The Japanese yen and Australian dollar are likely to buckle when the Federal Reserve raises interest rates, analysts say.» Read More
Benchmark oil prices will likely extend losses this week - with some forecasters predicting Brent crude may breach $100 a barrel - as U.S. fuel supplies build and demand stays soft, according to CNBC's latest oil sentiment survey.
The Australian dollar tumbled to its lowest level since October 2011 in early Asia trade on Wednesday, extending this month's sharp slide against a broadly-stronger U.S. currency.
Though Sony is best known for consumer electronics and a few say it needs to revive that business, some analysts argue that it would just be throwing good money after bad.
Japan and China could be powerful growth drivers ahead for the luxury retailer, one analyst told CNBC.
Oil traders should not lose too much sleep worrying about what OPEC, often unpredictable and quarrelsome in the past, will do when it meets next week.
Bank of America Merrill Lynch has sliced its 2013 outlook for silver, in a warning sign for investors that view it as a leading indicator for gold.
The "bulbous" cash piles held by Apple and other large tech companies makes them a poor investment, Bill Smead, of Smead Capital Management, told CNBC.
The tapering of quantitative easing in the U.S. will likely have a destabilizing impact in Asia, a region that has been a target of hot money inflows in recent years, according to Nomura.
Standard Chartered remains committed to expanding its presence in Africa, the firm's executive director told CNBC.
Chinese equities have repeatedly disappointed investors in recent months, but U.S. investment bank Goldman Sachs remains optimistic that the laggard will deliver solid returns this year.
Japan's stock market was much calmer on Tuesday after three days of extreme volatility. Still, strategists advised caution after a sharp sell-off.
China's loose monetary policy and strong pent-up housing demand will drive up home prices in 2013, but government cooling measures will keep the market from running away.
A sharp fall in the Australian dollar could persuade Australia's central bank not to cut interest rates again.
The People's Republic is, by just about any measure, home to the world's most relentless, prolific and successful hackers in the world. More cyber-attack traffic comes from China than any other country. The GlobalPost reports.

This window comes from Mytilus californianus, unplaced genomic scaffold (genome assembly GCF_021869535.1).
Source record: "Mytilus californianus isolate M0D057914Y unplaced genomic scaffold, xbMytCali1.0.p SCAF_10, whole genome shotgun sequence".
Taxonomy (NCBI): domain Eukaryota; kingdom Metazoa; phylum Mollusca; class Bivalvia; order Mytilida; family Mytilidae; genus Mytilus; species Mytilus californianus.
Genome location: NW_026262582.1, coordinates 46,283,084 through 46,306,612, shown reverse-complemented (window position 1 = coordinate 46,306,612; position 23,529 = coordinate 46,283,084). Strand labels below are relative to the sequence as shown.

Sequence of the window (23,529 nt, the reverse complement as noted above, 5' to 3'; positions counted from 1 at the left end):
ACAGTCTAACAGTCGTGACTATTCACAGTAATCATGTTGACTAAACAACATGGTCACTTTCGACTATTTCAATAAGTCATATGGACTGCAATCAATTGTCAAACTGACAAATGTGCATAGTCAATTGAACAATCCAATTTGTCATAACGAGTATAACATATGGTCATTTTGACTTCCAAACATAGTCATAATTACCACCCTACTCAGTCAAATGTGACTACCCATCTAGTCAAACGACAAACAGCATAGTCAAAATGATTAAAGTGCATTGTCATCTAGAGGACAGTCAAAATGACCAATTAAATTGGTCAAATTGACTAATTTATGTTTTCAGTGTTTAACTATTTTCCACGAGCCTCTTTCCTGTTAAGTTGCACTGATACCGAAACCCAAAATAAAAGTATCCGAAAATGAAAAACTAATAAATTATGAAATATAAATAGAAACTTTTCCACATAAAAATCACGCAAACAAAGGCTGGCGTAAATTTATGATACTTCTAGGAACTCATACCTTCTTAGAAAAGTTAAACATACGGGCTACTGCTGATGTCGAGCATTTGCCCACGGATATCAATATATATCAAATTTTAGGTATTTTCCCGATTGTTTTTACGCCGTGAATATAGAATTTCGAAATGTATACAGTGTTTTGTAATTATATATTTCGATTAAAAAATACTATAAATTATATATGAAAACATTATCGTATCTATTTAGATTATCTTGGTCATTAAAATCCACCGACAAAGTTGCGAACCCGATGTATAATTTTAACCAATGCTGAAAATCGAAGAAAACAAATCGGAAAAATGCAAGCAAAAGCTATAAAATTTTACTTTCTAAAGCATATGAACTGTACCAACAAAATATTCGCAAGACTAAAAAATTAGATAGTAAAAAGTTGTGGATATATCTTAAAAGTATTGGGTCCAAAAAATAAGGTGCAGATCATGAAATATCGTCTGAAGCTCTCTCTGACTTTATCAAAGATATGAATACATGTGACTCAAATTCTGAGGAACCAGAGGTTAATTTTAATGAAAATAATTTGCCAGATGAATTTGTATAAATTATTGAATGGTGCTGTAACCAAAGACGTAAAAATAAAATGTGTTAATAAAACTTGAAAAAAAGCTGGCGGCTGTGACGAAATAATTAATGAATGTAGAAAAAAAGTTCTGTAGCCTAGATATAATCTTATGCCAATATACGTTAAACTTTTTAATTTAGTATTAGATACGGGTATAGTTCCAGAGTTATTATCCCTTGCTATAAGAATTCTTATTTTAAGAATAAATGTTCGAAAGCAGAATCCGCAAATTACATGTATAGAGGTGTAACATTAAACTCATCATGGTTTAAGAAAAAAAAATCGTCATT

For the third year in a row, Australia has taken the top prize for being the happiest place to live in the advanced world, according to the Organization for Economic Cooperation and Development's (OECD) Better Life Index.
The recent sell-off in the Nikkei is just a correction with the uptrend intact is what the charts point to.
In the U.S., employment outlook is finally starting to look up for the millennials. In China, however, this is not the case. The GlobalPost reports.
That could be the future for Club Med, the French resort operator, which said Monday that it had received a $700 million buyout offer led by its two largest shareholders. The New York Times reports.
A survey of thousands of international employers shows one in four struggling to fill vacancies, despite soaring unemployment in Europe and beyond.
China is ready to open up new sectors of its economy to Germany, Chinese Premier Li Keqiang said on Monday, in comments that highlight Beijing's drive for a special bilateral partnership with Berlin bypassing the EU.
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John Bruce, director of Operations, Macau at Hill & Associates, says the mass market is holding up despite China's anti-graft drive and expects new properties opening later this year to be a boost for Macau.
John Buckingham, chief investment officer at Al Frank Asset Management, says the first-quarter results from Corporate America is unlikely to see "tremendous surprises" and advises investors to focus on earnings guidance.
Fiona Woodhouse, deputy director (Welfare) of Hong Kong SPCA, explains why the rise in impulse-buying and adoption of rabbits during the Easter holiday remains a problem.